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Mapping and Exploring the Collagen‑I Proteostasis Network

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journal contribution
posted on 05.02.2016, 00:00 by Andrew S. DiChiara, Rebecca J. Taylor, Madeline Y. Wong, Ngoc-Duc Doan, Amanda M. Del Rosario, Matthew D. Shoulders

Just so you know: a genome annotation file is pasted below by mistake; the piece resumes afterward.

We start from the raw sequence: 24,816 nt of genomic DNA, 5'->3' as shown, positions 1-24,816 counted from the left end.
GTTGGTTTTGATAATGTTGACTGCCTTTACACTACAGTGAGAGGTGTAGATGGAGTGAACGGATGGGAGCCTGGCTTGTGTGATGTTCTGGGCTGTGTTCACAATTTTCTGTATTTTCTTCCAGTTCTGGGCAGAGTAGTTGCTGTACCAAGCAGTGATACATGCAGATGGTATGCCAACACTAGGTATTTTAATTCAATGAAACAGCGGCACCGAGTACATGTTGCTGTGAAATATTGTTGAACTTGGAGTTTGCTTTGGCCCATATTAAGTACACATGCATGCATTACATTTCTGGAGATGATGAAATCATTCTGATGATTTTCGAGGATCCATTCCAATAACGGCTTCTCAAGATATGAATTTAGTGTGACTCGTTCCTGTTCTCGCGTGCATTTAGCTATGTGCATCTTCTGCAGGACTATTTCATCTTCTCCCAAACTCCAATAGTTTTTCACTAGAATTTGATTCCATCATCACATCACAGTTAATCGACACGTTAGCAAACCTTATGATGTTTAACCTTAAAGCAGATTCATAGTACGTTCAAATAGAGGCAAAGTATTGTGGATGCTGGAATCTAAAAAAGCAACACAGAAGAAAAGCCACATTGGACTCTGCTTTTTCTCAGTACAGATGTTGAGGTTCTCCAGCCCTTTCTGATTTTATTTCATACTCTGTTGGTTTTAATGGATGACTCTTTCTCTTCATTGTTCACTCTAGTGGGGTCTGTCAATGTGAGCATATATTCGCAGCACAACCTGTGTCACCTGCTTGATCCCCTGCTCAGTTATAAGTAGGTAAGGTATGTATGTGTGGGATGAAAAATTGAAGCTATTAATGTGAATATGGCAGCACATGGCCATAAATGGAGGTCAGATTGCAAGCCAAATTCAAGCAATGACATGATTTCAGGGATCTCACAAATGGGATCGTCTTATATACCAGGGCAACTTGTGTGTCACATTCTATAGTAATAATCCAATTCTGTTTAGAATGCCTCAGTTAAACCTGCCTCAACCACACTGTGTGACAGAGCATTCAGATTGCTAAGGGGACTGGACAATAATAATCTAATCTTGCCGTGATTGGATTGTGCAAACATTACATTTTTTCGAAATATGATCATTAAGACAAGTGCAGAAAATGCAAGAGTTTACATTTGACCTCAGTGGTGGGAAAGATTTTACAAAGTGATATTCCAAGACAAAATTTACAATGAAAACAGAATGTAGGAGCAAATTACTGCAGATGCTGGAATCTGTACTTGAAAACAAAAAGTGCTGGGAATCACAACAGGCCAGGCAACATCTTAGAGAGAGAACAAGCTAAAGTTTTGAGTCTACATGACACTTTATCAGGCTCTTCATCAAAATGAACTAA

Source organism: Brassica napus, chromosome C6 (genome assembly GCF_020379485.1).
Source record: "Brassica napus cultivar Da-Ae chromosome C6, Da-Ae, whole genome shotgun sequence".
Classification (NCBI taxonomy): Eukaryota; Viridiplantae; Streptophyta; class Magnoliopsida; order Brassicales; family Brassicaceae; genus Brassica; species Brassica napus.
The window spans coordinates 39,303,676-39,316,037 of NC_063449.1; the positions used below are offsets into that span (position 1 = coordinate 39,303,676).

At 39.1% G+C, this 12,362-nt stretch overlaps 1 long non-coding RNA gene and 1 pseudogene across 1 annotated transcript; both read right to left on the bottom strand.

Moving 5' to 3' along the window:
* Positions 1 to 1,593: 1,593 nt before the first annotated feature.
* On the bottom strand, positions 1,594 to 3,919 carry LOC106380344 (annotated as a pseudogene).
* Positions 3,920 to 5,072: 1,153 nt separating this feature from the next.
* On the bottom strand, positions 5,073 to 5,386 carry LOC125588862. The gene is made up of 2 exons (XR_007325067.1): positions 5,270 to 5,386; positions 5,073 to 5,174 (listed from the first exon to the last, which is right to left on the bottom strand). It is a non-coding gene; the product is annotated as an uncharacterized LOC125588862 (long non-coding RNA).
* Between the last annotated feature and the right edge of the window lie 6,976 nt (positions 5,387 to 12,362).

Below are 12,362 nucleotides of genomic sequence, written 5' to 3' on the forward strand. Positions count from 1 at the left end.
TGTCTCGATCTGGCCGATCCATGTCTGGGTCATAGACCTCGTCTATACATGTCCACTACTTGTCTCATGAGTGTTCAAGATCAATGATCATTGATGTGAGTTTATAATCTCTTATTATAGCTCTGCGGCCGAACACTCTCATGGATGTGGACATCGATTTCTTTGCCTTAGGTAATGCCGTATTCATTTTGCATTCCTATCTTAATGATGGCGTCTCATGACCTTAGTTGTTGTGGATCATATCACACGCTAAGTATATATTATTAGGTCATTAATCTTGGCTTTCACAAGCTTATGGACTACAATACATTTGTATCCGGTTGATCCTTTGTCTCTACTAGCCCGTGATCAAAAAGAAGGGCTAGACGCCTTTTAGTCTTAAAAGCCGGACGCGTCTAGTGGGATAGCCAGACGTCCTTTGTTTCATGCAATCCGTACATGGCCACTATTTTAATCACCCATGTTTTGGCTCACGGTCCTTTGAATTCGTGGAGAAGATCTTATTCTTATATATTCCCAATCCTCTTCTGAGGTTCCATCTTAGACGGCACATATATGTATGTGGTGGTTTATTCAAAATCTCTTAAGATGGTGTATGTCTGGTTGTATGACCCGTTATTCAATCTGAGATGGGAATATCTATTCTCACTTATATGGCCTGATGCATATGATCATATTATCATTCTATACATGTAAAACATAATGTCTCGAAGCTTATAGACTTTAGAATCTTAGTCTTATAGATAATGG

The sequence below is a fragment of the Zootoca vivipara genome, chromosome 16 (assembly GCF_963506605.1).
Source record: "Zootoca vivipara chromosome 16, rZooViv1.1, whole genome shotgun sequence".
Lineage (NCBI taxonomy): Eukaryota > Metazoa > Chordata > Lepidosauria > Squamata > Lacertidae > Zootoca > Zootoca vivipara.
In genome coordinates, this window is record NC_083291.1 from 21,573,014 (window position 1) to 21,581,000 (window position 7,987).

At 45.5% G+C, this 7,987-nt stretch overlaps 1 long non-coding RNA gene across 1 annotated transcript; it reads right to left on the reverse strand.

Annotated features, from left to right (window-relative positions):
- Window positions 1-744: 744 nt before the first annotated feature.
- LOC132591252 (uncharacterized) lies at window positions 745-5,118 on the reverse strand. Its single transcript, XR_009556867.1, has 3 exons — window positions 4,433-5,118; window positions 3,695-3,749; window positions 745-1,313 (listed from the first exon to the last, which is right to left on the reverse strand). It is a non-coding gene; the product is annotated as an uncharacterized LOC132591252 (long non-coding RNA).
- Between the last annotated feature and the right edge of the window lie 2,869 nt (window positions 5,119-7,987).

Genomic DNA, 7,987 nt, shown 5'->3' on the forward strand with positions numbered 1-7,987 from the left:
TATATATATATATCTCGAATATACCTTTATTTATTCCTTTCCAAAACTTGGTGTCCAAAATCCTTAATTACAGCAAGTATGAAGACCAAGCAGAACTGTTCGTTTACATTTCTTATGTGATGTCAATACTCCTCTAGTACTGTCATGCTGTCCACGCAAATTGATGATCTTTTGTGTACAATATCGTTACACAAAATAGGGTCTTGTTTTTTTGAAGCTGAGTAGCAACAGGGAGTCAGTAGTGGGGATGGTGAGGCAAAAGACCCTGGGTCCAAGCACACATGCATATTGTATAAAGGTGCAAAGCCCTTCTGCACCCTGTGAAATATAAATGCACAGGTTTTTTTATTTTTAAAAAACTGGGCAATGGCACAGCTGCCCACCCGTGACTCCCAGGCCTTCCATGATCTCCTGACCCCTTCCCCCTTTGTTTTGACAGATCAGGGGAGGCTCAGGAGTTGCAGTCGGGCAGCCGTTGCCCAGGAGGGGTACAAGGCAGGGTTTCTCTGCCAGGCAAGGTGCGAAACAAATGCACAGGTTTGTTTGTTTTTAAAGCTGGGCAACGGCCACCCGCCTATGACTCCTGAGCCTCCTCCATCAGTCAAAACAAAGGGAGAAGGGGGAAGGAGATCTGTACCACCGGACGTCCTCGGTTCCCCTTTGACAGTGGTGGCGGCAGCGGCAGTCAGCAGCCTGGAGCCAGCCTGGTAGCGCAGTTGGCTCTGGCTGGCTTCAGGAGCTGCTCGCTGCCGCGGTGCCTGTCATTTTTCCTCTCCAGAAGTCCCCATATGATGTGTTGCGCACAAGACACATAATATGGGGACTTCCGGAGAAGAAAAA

Collagen-I is the most abundant protein in the human body, yet our understanding of how the endoplasmic reticulum regulates collagen-I proteostasis (folding, quality control, and secretion) remains immature. Of particular importance, interactomic studies to map the collagen-I proteostasis network have never been performed. Such studies would provide insight into mechanisms of collagen-I folding and misfolding in cells, an area that is particularly important owing to the prominence of the collagen misfolding-related diseases. Here, we overcome key roadblocks to progress in this area by generating stable fibrosarcoma cells that inducibly express properly folded and modified collagen-I strands tagged with distinctive antibody epitopes. Selective immunoprecipitation of collagen-I from these cells integrated with quantitative mass spectrometry-based proteomics permits the first mapping of the collagen-I proteostasis network. Biochemical validation of the resulting map leads to the assignment of numerous new players in collagen-I proteostasis, and the unanticipated discovery of apparent aspartyl-hydroxylation as a new post-translational modification in the N-propeptide of collagen-I. Furthermore, quantitative analyses reveal that Erp29, an abundant endoplasmic reticulum proteostasis machinery component with few known functions, plays a key role in collagen-I retention under ascorbate-deficient conditions. In summary, the work here provides fresh insights into the molecular mechanisms of collagen-I proteostasis, yielding a detailed roadmap for future investigations. Straightforward adaptations of the cellular platform developed will also enable hypothesis-driven, comparative research on the likely distinctive proteostasis mechanisms engaged by normal and disease-causing, misfolding collagen-I variants, potentially motivating new therapeutic strategies for currently incurable collagenopathies.